Noddy (card game)

Last updated

Noddy
Elizabethan Card Players.JPG
Origin England
Family Matching
Players2-4
Skills requiredCalculation
Cards52
DeckEnglish
Playing time30 min.
Random chanceMedium
Related games
Cribbage, Costly Colours

Noddy (O.F. naudin [1] ) also Noddie, Nodde or Knave Noddy, is a 16th-century English card game ancestor of Cribbage. It is the oldest identifiable card game with this gaming structure and thus probably also ancestral to the more-complicated 17th-century game of Costly Colours.

Contents

History

The earliest reference to the game of Noddy in the Oxford English Dictionary dates from 1589. The basic term noddy, means a fool or simpleton, but in the gaming sense, it is just the name given to the Knave of the suit turned up at the start of play.

A very interesting description of the game can be found in Randle Holme's The Academy of Armory, written in 1688, which displays previously unrecorded scoring features and terminology. [2]

Cribbage without the Crib

Noddy can be thought of as the "small Cribbage without the Crib". But it would seem that the game of Noddy was played for counters, and that it was fifteen or twenty-one up, as quoted by Shirley. [3] In a play of Middleton's, Christmas, speaking of the sports of that time as children, says that the game was played for thirty one. [4] And in Salton's Tales [5] the game was depicted as being played for twenty one. It is probable, however, that it was played all the three ways, as 15, 21 and 31 points at the choice of the players.

Edmund Gayton (Festivous Notes upon Don Quixot, 1654) speaks of noddy boards, but Robert Nares in A Glossary: or Collection of words, phrases, names and allusions to customs, proverbs, &c (1822) says that Noddy was not played with a board, [6] which seems to be plausible due to the natural evolution of card games.

Gameplay

Noddy is a game for two or four players - the latter presumably partners - receiving each 3 cards from a 52-card pack ranking from Ace (low) to King (high). The object of the game is to peg points for making combinations both in the hand and in the play up to 31 over as many deals as it takes. A23 is a valid sequence, but AKQ isn't. Whoever cuts the lower card deals first.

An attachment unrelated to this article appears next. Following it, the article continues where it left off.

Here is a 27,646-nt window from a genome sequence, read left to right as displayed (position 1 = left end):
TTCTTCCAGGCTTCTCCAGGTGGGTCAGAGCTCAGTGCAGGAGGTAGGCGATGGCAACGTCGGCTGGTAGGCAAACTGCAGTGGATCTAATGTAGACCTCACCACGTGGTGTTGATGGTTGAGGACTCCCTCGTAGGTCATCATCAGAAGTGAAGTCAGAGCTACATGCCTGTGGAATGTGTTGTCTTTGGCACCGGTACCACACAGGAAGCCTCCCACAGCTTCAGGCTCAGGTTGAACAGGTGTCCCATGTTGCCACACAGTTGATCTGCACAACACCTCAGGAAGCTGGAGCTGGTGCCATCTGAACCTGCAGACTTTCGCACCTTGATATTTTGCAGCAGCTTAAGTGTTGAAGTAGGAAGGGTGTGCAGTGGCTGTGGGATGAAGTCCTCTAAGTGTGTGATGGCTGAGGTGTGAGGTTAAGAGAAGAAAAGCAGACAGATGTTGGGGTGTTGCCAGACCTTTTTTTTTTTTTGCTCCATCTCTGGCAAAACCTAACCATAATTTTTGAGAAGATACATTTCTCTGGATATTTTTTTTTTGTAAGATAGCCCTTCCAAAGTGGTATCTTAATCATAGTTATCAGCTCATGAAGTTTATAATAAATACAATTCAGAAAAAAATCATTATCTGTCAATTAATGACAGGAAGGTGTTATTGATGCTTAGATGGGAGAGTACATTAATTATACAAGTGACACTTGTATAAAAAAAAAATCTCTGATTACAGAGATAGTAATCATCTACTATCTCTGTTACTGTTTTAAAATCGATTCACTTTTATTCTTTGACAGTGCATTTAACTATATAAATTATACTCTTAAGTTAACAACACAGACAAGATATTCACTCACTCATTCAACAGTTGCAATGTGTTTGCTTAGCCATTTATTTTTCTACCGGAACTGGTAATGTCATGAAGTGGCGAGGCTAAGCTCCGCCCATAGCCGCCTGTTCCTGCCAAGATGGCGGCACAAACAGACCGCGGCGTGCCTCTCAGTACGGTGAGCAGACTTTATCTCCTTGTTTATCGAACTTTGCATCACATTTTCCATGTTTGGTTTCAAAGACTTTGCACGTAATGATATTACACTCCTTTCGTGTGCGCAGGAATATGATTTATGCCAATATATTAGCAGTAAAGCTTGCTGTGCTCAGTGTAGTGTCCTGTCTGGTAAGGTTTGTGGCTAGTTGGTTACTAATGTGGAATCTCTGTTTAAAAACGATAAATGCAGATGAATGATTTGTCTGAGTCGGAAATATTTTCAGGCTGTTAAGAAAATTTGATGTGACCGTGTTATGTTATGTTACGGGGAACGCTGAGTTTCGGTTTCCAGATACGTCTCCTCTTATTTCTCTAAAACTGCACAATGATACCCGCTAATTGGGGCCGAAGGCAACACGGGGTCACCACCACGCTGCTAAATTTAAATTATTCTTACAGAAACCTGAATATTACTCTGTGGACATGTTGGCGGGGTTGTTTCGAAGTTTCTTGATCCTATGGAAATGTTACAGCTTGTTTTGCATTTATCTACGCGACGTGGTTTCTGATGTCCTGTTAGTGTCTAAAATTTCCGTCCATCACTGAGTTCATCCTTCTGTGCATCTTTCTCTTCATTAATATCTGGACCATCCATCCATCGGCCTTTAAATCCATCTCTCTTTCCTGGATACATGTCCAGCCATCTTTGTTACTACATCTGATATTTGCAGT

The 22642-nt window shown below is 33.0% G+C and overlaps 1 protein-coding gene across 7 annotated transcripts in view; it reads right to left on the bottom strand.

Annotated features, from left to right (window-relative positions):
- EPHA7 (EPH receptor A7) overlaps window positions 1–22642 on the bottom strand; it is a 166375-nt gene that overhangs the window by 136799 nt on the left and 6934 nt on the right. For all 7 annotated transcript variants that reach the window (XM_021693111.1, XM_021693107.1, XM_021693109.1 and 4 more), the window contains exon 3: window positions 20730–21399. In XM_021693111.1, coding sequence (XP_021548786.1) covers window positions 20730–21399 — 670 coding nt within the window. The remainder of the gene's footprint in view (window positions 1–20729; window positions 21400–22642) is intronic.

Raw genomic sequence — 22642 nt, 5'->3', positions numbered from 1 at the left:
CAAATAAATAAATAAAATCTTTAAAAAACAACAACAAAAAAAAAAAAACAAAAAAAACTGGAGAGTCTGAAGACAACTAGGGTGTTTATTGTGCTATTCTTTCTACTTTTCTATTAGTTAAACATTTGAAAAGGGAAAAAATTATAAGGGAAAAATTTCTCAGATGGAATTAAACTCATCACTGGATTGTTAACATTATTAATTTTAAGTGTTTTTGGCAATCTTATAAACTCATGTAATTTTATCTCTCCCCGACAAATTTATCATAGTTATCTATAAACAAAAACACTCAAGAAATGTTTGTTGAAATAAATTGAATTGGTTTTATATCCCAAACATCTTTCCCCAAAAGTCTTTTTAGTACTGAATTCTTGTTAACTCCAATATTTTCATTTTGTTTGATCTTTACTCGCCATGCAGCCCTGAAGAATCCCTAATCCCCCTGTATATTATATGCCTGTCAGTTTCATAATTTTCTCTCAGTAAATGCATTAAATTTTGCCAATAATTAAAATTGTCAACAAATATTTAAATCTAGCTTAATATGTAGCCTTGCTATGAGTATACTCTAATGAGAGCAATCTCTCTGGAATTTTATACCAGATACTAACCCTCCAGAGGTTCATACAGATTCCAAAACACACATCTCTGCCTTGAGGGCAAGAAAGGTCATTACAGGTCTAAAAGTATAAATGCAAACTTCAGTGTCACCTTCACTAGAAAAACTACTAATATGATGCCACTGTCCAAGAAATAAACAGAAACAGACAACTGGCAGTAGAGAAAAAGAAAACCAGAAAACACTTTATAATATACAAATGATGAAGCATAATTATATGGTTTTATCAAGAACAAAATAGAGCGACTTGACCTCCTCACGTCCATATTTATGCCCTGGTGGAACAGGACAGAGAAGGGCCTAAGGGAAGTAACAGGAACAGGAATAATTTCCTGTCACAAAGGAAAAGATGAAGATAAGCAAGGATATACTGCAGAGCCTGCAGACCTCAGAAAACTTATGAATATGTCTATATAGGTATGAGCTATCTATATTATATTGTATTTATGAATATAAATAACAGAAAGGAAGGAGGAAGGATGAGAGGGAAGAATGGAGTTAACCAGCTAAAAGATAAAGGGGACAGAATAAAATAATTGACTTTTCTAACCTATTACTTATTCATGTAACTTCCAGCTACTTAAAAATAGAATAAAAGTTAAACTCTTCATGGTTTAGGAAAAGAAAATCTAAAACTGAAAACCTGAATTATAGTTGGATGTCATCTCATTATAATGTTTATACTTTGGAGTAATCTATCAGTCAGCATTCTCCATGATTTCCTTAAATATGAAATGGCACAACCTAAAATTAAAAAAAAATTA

Combinations

Terminology

In the game, certain cards have peculiar names and scores, like "Flatback" (K♠) 6, "Countenance" (Q) 4, "Roger" (J) 5, and "Knave Noddy" - name applied to the Knave of the suit turned up at the start of the play - scores 2 to the dealer.

The earliest reference to the game in the Oxford English Dictionary, dates from 1589. It is now presumed extinct, although Parlett published its rules in 2008. [7]

See also

Related Research Articles

Wild card (cards)

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All Fours English card game

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Cribbage

Cribbage, or crib, is a card game traditionally for two players, but commonly played with three, four or more, that involves playing and grouping cards in combinations which gain points. Cribbage has several distinctive features: the cribbage board used for score-keeping, the eponymous crib, box, or kitty —a separate hand counting for the dealer—two distinct scoring stages and a unique scoring system including points for groups of cards that total fifteen. It has been characterized as "Britain's national card game" and the only one legally playable on licensed premises without requiring local authority permission.

Brag (card game)

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Thirty-one or Trente et un is a gambling card game played by two to seven people, where players attempt to assemble a hand which totals 31. Such a goal has formed the whole or part of various games like Commerce, Cribbage, Trentuno, and Wit and Reason since the 15th century.